he belief that the individual, not the organized church, should be the center of religious life has encouraged a tolerance and acceptance of all faiths. This climate of religious freedom has, of course, strengthened the development of cultural
® kaleidoscope: colors or patterns that change quickly
pluralism in the United States. Today there is growing religious diversity. The World Almanac now lists over 140 different religious groups that each have at least 5,000 members, and other estimates are that there are at least 2,000 distinct religious groups in the United States.
23 Wade Clark Roof, a professor of religion and society, cites four trends that are creating a spiritual kaleidoscope in the United States. First, there is the change from being a “Protestant-Catholic-Jewish nation” to one with multiple religions. The number of Protestants has declined to a little over 50 percent, and if trends continue, they will probably be in the minority in the next decade. The number of Catholics is increasing due to the large numbers of Latin American Catholic immigrants, who now make up about half the total Catholic community. The number of Jews has stayed the same in recent years, but the number of Americans who choose “Other or None” when asked their religious preference is growing. The number of Muslims, for example, has increased to the point that some estimates are that there are now as many Muslims as there are Jews in the United States.
24 Second, there is religious “expressive individualism,” the switching of faiths—from one Protestant denomination to another, or even from one faith to another. Also, within the various faiths, Americans are now picking and choosing among the beliefs, particularly in the mainline faiths. Roof calls this “the privatizing of organized religion,” the search for a personal religious identity. For some, this results in a stronger faith;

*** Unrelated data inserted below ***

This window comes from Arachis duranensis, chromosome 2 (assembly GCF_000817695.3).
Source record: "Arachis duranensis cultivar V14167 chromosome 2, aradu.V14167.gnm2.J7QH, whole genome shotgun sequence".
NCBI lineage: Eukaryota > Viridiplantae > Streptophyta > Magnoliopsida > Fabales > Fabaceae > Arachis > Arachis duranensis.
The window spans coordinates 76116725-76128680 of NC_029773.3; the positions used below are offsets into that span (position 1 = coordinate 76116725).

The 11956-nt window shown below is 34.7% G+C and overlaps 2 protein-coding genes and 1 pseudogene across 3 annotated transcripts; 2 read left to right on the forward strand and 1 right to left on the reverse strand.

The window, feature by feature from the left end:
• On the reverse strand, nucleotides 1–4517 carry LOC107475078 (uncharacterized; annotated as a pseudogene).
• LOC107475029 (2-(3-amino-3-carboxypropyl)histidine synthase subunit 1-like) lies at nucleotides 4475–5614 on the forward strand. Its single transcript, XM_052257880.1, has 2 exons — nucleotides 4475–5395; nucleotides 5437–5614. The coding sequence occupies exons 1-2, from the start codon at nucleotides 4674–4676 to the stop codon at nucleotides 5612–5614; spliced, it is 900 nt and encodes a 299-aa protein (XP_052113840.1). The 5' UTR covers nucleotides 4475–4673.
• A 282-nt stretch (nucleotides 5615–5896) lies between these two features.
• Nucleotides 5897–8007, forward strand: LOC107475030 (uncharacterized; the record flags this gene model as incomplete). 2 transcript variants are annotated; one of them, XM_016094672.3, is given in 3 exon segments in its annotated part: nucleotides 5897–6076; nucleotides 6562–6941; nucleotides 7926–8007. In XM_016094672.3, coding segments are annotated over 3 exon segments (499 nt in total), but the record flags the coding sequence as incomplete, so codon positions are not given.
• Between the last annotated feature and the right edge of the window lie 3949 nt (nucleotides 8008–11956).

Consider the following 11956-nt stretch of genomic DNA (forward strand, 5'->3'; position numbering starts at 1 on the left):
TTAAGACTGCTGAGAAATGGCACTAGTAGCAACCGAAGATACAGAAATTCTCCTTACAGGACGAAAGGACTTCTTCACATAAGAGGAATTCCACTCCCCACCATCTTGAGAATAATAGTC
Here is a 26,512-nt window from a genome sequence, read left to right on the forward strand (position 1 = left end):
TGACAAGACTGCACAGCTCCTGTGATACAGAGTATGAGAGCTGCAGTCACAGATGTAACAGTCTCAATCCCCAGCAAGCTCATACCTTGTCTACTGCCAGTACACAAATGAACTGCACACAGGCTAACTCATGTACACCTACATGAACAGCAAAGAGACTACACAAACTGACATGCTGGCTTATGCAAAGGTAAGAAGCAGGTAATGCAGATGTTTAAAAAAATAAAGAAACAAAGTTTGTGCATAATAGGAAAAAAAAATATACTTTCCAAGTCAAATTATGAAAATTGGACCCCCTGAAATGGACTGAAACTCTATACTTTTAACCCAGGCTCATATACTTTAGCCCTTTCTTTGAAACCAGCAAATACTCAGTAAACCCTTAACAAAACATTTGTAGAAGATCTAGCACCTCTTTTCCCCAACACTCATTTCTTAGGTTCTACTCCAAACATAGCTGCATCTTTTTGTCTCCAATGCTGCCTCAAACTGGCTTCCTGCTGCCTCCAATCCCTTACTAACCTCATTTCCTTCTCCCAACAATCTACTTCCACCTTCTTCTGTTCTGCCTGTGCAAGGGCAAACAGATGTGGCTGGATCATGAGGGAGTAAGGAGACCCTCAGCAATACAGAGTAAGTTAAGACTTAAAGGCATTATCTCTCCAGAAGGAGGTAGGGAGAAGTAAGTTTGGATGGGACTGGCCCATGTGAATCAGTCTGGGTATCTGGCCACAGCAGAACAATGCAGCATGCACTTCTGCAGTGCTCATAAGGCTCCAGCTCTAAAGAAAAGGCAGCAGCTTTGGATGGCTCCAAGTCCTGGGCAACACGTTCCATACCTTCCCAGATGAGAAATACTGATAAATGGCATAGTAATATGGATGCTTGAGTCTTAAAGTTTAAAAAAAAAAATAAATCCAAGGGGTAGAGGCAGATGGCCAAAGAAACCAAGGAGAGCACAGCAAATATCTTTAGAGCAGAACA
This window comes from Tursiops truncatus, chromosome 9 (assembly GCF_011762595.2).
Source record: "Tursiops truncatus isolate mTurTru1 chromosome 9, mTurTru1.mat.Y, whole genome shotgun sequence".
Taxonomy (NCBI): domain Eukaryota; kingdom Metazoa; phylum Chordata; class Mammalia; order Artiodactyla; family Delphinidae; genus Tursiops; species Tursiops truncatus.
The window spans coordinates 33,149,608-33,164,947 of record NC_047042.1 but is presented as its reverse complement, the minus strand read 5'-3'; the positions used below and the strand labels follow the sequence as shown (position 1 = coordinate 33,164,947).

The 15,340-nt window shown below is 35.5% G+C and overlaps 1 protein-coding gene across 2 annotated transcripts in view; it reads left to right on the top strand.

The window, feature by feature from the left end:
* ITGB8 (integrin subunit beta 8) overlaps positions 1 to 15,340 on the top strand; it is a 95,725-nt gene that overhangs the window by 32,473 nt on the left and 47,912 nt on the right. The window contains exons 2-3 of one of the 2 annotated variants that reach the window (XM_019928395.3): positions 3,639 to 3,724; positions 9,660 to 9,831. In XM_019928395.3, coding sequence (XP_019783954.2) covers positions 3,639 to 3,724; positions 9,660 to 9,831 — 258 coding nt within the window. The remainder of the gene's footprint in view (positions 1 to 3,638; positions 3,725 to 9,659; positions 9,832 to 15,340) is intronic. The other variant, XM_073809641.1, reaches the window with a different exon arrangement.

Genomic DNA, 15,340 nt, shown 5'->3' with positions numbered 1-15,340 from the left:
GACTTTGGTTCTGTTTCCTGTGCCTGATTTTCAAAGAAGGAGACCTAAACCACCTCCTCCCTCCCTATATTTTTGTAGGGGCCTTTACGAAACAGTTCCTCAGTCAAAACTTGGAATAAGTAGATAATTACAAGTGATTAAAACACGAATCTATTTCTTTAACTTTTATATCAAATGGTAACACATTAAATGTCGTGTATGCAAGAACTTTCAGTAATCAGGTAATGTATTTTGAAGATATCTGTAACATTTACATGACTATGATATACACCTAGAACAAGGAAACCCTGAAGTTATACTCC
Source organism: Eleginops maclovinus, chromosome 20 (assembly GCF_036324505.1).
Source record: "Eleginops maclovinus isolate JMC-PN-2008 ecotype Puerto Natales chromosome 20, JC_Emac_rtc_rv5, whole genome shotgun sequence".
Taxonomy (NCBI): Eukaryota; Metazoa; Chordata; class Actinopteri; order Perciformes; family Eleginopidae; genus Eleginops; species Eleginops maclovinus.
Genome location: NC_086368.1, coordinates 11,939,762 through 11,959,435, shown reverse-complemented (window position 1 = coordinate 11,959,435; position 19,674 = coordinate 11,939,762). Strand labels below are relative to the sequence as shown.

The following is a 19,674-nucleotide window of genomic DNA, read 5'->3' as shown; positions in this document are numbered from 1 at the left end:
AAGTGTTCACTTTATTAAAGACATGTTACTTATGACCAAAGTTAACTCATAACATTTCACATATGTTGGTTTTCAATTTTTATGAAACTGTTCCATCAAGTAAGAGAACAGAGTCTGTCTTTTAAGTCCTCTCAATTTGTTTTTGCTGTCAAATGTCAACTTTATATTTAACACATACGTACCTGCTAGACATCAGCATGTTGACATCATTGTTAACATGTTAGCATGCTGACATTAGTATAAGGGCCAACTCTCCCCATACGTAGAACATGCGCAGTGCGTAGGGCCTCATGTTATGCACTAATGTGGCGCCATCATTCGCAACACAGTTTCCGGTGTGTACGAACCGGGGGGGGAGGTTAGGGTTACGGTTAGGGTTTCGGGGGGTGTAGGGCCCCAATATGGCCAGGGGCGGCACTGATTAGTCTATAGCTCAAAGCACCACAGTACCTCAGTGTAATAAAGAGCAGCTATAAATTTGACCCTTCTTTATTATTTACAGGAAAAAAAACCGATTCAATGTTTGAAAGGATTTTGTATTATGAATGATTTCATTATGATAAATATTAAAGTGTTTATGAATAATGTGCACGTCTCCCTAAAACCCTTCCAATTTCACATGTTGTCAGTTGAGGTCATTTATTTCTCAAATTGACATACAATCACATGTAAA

for others, it does not.
25 Third, there are many new religious organizational structures emerging in the United States. Some are ethnic denominations such as the Latvian Evangelical Lutheran Church in America, while others are “special purpose groups”—such as support groups or groups to help the homeless or clean up the environment. Some groups are “liberal, oriented to reforming society; others are conservative, aimed at reforming individual lives,” Roof says. He observes the same trend toward fragmentation that Michael J. Weiss noted in his description of American lifestyles, mentioned in Chapter
1. However, Roof says that these new special interest groups are energizing the American religious community.
The fourth trend is toward a new spirituality, especially among young Americans. Many young people prefer to identify themselves as being spiritual, rather than religious. The majority prefer also to explore the beliefs of several religions, rather than just one. In a survey that Roof conducted, he found that 22 percent of young Americans believe in reincarnation, and many are attracted to Eastern
religious teachings. They Buddhist women in Los Angeles celebrate the Thai New Year, pouring water on monks’ hands. are looking for a belief
system that will help them grow and improve as individuals; they are not interested in participating in a religion out of duty.
Most Americans believe that religious freedom must be protected; that everyone has the right to practice his or her own religion without interference by the government or anyone else. While the majority of Americans follow the Judeo-Christian tradition, they also believe that freedom of religion should be a basic American right.
Americas religious heritage seems to have encouraged certain basic values that members of many diverse faiths find easy to accept. This has helped to unite many different religious groups in the United States without requiring any to abandon their faiths. Cultural and religious pluralism has also created a context of tolerance that further strengthens the American reality of many different religions living peacefully within a single nation.